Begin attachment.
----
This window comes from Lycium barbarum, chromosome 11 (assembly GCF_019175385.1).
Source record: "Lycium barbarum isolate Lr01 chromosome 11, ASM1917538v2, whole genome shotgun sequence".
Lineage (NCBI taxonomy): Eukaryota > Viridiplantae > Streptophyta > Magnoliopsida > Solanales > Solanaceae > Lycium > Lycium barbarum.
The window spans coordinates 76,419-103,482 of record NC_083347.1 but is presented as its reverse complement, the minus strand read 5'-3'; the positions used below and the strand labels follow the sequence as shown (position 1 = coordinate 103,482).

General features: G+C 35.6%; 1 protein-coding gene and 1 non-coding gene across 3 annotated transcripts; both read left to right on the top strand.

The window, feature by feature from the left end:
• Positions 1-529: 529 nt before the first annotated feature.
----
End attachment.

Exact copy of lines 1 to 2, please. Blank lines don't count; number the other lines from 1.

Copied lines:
This window comes from Lycium barbarum, chromosome 11 (assembly GCF_019175385.1).
Source record: "Lycium barbarum isolate Lr01 chromosome 11, ASM1917538v2, whole genome shotgun sequence".